Gun fire sounded in the far distance, Rosa jerked, and realised she had drifted off to sleep. Her thoughts turned to the soldier she met earlier in the bar. She remembered the day the National Resistance Army (NRA) came into the town nearly three weeks ago. The single file of soldiers, matching with their guns strapped to their backs and singing. The first time she saw a woman soldier, how new and exciting that was to Uganda and she was speaking her language, Luganda.
“Where are you from?” Rosa asked
“Luwero” she replied
Most of these NRA were from Luwero, where the war had started five years ago; ‘The Luwero Triangle’.
The site of child soldiers (Kadogos) was heart breaking, and their stories of joining the NRA, as abandoned unaccompanied orphans after their villages had been burned down by government forces in the Triangle were chilling.
She felt cold as she recalled her first encounter with a child soldier who wasn’t forthcoming with information about himself. She had not bothered to ask his name because he seemed extremely angry, his face pale and eyes bloodshot. Instead she had offered him a sugar cane, Mama had just bought from Siragye, the hawker as life was beginning to get back to normal
Then there was this soldier she met earlier that day. There was something about him, he said he was not from Luwero. He was not like the others she had met before and didn’t want to see her tomorrow.
“Did he answer my last question?” Rosa spoke out loud and her words echoed through the silent night.
“No, he didn’t” she replied herself.
Her emotions were running high and she felt a headache and her forehead was sweaty.
She closed her eyes to try and get some sleep, but she couldn’t shake him off. She mulled over the events of the evening and could see his face, his smile and that pistol stuck under his belt through the darkness.
What was his name? She didn’t ask him and didn’t know why.
The soldier she served had called him Afande but that is a tittle. She still didn’t know his name.
The cock’s crow outside hit her ears, followed by the birds twittering. It was 6 am and she hadn’t slept


© Juliet Lubega (unpublished 2017)


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Breaking news.

How is Kenny? Sharon asked Jo.
He is fine, starting to walk. She replied
Where have you left him?
He is at my mother’s house.
What can I get for you? The tall blonde waitress asked, her blue eyes darting between the girls.
She was holding a small white pad in one hand and silver tray in another.
She was new in this pub, covering for Kelly while she was on maternity leave .Although she was always polite and kind, she had not lived in the village long and the girls didn’t know her that well.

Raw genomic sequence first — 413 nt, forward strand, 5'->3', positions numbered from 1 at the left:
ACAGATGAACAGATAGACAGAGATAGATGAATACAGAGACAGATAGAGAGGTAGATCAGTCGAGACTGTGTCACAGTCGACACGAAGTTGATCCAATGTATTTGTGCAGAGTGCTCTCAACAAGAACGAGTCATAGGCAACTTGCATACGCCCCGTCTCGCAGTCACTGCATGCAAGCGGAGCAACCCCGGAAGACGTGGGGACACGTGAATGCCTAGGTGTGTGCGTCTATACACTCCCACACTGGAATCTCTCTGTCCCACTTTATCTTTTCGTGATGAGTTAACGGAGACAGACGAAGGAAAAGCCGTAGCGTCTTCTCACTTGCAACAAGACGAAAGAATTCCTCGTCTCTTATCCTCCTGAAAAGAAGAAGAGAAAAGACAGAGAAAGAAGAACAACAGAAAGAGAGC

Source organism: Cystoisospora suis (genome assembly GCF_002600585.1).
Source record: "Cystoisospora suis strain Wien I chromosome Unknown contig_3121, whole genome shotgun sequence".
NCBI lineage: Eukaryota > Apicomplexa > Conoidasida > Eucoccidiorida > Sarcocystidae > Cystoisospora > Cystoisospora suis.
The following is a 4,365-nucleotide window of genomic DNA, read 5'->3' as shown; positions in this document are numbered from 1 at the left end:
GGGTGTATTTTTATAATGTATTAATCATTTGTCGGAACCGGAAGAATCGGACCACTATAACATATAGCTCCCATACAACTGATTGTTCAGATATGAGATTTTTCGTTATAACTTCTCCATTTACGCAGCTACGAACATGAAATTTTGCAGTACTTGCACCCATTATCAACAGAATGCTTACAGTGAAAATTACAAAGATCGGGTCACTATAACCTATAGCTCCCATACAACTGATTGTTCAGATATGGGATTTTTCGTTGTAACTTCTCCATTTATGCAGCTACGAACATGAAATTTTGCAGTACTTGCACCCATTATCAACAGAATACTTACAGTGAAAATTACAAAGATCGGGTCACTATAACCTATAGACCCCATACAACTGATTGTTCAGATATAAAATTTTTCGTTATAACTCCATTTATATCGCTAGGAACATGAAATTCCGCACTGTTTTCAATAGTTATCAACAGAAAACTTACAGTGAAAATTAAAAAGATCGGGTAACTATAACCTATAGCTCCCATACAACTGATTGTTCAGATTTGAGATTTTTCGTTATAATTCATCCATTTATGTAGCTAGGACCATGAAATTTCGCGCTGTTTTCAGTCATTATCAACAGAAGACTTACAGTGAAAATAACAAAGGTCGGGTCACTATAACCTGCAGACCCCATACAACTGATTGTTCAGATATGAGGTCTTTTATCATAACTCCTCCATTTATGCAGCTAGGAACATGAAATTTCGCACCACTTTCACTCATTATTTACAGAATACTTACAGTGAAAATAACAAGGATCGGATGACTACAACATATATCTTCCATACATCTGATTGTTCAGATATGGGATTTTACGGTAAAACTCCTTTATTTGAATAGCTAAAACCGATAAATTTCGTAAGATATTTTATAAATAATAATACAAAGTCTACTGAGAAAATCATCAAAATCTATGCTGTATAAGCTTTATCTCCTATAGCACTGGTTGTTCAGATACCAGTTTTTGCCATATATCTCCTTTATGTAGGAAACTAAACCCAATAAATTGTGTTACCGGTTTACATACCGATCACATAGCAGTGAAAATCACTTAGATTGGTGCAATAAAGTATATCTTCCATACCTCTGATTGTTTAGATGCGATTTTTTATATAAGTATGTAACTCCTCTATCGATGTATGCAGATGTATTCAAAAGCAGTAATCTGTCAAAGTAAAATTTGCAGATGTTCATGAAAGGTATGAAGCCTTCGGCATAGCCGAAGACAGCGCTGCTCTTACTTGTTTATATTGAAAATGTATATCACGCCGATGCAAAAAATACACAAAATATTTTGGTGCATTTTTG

Lager, for me. Said Jo
A bottle of Stout and a glass, please. Sharon said

You can’t believe what I am going to say.
What? Jo asked
Spill the beans. Maria added
Can you guess? Sharon looked at the perplexed faces of her girl friends.
She didn’t know how to approach the news. These were her mates; they shared each other’s joys and sorrows as children, adolescents and now young mothers in this close knit community.
Since they turned 18, the village pub had become their meeting place where they let their hair down exchanging stories about their boyfriends.
Sharon’s heart skipped a beat as she realised the worry on Maria’s face. The contours looked anxious.
She stood up and straightened her skirt. Her drink sat in its glass patiently waiting for the announcement.
Are you ready to tell? Jo looked at her friend’s face folded with a frown.
Yes. I am moving to London.
The glass slipped from Maria’s hand but she gripped it before it hit the ground, splashing the drink in all directions. She had never been to London.


©Juliet.Lubega (unpublished 2015)

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The storm

The storm is brewing in the sky
The wind hurls and leaves sway
Thunder rumbles
And grumbles away

Lightning flashes
Straight into my heart
My heart beats like the nankasa drum
Sweat trickles down my cheek

Dark clouds march on
Chasing the time
The sun drifts away
Like the times we shared

The storm is brewing in my heart
I feel the pain like it is yesterday
Why you left is not for me to say
Such is life is all I can say

©Juliet.Lubega (unpublished 2014)


Through the dark.


My head felt heavy. The wind was blowing and rustling against the long dark green banana leaves. I felt the chills against my ear and pulled the blanket over. I heard footsteps thundering behind me. As they got closer they became heavier. I turned to look behind but my neck hurt.

I took a glimpse of the shadowy figure, a tall man walking in long rhythmical strides. His face was blurred with only a set of white teeth shinning through a wide smile. He was holding a big stick in his right hand.

With my feet feeling heavy and unbalanced, I staggered to the twin banana trees on my left. My foot sunk in the soft and muddy ground. I slipped and grabbed the stem of the tree, looking up to the large leaves spreading out like protective arms. Drops of water scattered over my face. The footsteps were getting nearer and heavier. I could hear heavy gulps of breath behind me.

The plantation consisted of rows and columns of banana trees. A ray of sun penetrated through the dark green blanket of leaves. My families’ graves lying below them, serene. I looked at them. “Dad was never buried. He is not here”

The attendant was chopping wood at the far end. The noise cutting through the still and silent atmosphere. I tried to scream but felt a lump in my throat.

I held my bed sheets tight and felt my palms sweating as I jumped onto my sister’s grave. I stopped and turned around, and stood akimbo, ready to face him. The man came closer and his face became clear.”Dad I thought you were dead. You look smart. I never saw you wearing jeans”

He grimaced, and raised the stick in front of my face.

 “Dad please, don’t hit me”

I opened my eyes to the sound of rain outside my bedroom window and wiped my fore head.


©Juliet Lubega (unpblished 2013)